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8.2 Structure of the Mass Media and Government Regulation

In recent years, mass media has faced sharp criticism of the trend towards their control by relatively small groups of individuals. The Corporation for Public Broadcasting (CPB) funds public radio and public television, but it forms a small share of the market. Partial freedom from government control is one of the characteristics of private ownership. Private ownership of the media spells a considerable amount of freedom from government control.

Cross-channel ownership is another feature of the mass media, since some newspapers and magazines are associated in common ownership with radio and television stations as, for example, Time Incorporation and the Hearst group.

8.2a Concentration in the mass media

Rising costs, changing population patterns and consolidation of rival newspapers, has resulted in more one-paper cities in the Untied States, than in earlier on. However competitive pressure from the other news media has resulted in "monopoly" publishers like Gannett showing a strong sense of public responsibility in the material published. The major TV networks are the American Broadcasting Corporation (ABC), the Columbia Broadcasting System (CBS) and the National Broadcasting Company (NBC) which have spun electronic webs across the continent, dominating the stations as they provide most of the programming. However, their affiliate stations are not owned by them and new networks like Fox Television and the Cable News Network (CNN) prove to be tough competition.

8.2b Hard news versus entertainment

A Great deal of time and money is spread by television and radio alike, to keep their audiences abreast of the news of the day. In newspapers, "human interest" news is always in demand, together with non-news entertainment material such as comic strips, puzzles, humorous columns, women’s sections and travel articles. Readers also turn to the television for entertainment: TV stations now face the criticism that more time is given to programs like ’Hard Copy’ and ’Inside Edition’ and that more news programs cater to human interest stories, rather than to covering political news.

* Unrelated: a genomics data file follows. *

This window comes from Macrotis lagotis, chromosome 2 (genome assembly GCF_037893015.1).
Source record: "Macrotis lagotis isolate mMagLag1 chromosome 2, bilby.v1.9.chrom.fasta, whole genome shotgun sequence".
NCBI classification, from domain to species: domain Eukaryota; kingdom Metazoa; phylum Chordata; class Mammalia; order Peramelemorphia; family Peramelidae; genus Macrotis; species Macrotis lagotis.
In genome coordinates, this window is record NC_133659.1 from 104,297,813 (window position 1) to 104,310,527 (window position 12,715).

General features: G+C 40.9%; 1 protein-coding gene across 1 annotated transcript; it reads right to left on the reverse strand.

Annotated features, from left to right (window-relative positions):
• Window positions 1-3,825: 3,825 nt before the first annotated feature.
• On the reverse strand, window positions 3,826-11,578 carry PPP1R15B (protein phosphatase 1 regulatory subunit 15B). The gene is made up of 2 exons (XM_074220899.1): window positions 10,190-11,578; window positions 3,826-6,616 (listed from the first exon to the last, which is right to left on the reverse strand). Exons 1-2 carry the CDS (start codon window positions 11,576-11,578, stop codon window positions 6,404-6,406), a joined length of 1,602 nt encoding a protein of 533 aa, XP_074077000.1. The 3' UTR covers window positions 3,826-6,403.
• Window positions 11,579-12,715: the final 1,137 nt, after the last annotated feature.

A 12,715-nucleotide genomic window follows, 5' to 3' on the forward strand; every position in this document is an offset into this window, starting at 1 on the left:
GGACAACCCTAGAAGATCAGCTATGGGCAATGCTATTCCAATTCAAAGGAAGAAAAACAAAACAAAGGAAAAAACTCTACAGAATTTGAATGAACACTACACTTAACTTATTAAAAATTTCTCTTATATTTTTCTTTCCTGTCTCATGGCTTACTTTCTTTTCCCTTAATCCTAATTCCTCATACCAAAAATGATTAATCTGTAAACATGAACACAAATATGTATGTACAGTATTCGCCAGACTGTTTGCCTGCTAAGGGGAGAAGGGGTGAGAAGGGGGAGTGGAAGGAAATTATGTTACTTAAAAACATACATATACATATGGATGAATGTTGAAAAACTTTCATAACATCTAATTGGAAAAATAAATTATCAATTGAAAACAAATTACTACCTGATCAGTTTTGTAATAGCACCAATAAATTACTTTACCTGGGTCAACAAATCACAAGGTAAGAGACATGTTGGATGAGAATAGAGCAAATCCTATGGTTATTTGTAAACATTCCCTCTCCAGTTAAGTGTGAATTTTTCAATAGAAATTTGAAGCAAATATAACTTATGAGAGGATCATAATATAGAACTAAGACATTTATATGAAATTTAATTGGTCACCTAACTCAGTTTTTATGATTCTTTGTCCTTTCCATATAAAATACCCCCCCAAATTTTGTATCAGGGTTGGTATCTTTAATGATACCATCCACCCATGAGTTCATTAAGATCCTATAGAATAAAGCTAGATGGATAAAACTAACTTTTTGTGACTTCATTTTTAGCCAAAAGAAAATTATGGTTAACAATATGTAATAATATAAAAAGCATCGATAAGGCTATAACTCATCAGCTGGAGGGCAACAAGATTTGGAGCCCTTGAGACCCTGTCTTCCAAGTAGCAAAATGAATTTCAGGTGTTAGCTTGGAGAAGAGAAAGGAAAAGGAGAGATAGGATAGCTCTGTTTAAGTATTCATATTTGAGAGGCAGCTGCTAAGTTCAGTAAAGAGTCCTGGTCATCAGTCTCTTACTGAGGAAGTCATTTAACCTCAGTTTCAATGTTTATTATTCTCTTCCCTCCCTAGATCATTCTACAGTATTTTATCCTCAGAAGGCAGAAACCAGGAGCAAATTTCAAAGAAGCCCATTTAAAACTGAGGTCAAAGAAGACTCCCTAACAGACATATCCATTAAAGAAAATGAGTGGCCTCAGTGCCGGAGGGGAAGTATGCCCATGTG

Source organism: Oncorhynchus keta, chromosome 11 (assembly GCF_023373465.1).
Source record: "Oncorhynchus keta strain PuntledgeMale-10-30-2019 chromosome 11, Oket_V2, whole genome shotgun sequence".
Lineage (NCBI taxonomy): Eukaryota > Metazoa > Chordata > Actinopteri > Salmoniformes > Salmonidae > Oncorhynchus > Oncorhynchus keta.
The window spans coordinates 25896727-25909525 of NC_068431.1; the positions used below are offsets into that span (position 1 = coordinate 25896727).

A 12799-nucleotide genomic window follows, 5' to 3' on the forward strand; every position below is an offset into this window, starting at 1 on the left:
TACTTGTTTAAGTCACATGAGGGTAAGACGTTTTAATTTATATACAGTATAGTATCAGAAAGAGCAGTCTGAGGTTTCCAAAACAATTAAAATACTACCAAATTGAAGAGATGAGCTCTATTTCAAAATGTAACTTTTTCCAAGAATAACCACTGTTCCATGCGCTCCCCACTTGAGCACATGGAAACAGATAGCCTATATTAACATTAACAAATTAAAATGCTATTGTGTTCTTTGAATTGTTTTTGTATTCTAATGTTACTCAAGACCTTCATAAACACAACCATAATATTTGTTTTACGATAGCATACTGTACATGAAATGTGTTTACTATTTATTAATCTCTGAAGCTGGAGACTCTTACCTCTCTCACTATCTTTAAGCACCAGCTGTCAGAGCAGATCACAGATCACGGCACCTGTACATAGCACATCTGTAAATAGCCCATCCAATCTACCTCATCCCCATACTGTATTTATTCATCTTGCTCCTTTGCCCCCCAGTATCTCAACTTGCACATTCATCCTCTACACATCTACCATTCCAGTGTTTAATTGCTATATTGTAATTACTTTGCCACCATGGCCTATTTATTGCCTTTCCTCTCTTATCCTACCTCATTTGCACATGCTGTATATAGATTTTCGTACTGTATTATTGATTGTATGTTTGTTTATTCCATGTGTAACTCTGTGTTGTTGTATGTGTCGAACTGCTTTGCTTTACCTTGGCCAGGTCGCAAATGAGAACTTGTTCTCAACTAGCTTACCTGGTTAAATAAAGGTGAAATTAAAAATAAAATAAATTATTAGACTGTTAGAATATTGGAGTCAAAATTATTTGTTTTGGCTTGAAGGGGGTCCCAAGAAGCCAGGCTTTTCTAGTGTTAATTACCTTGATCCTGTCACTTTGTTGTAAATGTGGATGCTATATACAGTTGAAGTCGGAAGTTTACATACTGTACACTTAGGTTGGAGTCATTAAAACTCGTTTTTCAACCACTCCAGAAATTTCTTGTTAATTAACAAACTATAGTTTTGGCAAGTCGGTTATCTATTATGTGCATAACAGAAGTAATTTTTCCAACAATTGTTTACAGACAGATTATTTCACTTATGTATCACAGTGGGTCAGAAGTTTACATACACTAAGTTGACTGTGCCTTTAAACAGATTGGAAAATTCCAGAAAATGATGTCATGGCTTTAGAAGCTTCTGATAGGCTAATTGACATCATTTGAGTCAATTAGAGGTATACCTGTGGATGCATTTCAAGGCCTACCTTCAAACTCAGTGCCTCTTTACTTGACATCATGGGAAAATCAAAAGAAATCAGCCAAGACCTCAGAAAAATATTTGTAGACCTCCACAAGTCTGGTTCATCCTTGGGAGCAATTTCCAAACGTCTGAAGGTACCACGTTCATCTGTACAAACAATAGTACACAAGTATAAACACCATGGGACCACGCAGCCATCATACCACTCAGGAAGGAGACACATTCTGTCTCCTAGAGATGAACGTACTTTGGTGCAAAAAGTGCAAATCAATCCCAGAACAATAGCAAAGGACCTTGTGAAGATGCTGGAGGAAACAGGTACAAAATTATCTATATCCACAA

The first amendment to the Constitution included freedom of press along the basic liberties that the Congress could not violate. Thus freedom to print became an accepted principle in America. According to American judicial interpretation, prior restraint violates press freedom. Thus the court in 1925 held the Minnesota law unconstitutional because it permitted prior restraint. Similarly in 1971, the Supreme Court refused to block the publication of the Pentagon Papers, documents on American policy in Vietnam. The newspaper is permitted to publish what it desires in the news, editorial or advertising columns, subject only to public opinion and the laws of libel and obscenity. However, owing to its peculiar structure, broadcasting needs to be regulated.

8.2c Regulation of radio and television

In the earlier days of the radio, a major problem faced was that many stations operated on the same frequency thus jamming each other’s signals. In 1927, a five-man Federal Radio Commission was established by the Congress, with the power to regulate all forms of radio communication. In 1934, a seven-member Federal Communications Commission (FCC) was established by the Federal Communications Act, in order to regulate the airwaves in the interest of the public.

A single licensee is forbidden by the Federal Communications Commission to hold more than one radio and one television license in each community. The FCC also limits the total number of licenses one person or firm can hold. Further, equal time has to be provided for rival candidates for political office. This is called the equal time rule.


8.0 - Introduction
8.1 The Evolution of the Mass Media
8.2 Structure of the Mass Media and Government Regulation
8.3 The Functions of the Mass Media
8.4 The Mass Media and Political Coverage

Chapter 9

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